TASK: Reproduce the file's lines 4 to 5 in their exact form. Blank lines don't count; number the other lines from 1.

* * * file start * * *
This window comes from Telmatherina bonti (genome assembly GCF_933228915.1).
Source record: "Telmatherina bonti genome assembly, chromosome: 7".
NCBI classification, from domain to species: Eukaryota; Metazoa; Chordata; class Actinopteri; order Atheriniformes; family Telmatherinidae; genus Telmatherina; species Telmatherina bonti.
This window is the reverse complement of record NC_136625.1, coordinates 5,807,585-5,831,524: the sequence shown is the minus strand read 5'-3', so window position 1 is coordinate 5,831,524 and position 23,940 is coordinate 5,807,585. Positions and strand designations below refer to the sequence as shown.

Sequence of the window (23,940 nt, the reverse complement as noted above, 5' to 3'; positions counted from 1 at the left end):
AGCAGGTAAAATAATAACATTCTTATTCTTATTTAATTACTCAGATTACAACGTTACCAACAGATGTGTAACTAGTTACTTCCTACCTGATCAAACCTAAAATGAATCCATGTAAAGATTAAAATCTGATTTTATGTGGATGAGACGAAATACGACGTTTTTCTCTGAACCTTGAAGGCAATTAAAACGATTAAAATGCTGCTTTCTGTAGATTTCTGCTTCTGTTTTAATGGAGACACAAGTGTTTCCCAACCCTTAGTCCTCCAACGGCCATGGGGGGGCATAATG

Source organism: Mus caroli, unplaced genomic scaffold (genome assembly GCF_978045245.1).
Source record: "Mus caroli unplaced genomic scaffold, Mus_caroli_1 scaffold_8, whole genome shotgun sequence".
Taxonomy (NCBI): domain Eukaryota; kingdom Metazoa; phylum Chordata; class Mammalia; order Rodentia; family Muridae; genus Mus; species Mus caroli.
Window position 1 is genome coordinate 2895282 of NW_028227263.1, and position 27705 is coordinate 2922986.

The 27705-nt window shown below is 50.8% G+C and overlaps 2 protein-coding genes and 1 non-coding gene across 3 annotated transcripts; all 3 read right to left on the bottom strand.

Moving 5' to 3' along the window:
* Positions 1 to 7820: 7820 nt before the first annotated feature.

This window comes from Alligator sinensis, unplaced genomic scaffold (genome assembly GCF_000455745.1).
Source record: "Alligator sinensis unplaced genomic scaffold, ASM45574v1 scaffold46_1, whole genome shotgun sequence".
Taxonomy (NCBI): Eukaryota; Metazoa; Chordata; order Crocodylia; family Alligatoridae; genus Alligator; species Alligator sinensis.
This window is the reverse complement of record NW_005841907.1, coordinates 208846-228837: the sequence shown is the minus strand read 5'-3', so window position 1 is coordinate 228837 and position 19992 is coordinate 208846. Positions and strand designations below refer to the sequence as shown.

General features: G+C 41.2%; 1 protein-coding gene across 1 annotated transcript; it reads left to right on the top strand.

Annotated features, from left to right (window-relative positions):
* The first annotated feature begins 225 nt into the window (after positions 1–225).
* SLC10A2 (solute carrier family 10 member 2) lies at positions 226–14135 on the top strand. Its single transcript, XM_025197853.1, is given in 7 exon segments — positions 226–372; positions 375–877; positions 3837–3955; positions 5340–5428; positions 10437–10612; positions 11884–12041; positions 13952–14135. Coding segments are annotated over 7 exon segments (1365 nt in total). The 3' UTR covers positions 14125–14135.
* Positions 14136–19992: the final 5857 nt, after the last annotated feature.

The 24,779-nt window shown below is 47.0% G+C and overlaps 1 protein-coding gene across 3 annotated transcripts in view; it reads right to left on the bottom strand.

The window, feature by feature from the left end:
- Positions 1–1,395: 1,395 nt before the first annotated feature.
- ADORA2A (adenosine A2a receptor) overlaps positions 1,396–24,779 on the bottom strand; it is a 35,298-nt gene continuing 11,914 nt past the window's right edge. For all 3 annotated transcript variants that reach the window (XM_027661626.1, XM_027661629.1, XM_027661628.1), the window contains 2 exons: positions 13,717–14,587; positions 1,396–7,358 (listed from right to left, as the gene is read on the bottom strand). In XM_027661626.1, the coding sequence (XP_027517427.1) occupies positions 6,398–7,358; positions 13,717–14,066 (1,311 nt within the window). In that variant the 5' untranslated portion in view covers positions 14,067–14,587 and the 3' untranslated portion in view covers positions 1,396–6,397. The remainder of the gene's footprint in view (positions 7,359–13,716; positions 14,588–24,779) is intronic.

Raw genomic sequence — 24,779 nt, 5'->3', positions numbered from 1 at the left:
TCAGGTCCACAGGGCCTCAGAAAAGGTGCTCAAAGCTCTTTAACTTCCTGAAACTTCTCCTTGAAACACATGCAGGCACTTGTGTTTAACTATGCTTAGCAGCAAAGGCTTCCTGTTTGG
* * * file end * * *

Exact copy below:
This window is the reverse complement of record NC_136625.1, coordinates 5,807,585-5,831,524: the sequence shown is the minus strand read 5'-3', so window position 1 is coordinate 5,831,524 and position 23,940 is coordinate 5,807,585. Positions and strand designations below refer to the sequence as shown.

Sequence of the window (23,940 nt, the reverse complement as noted above, 5' to 3'; positions counted from 1 at the left end):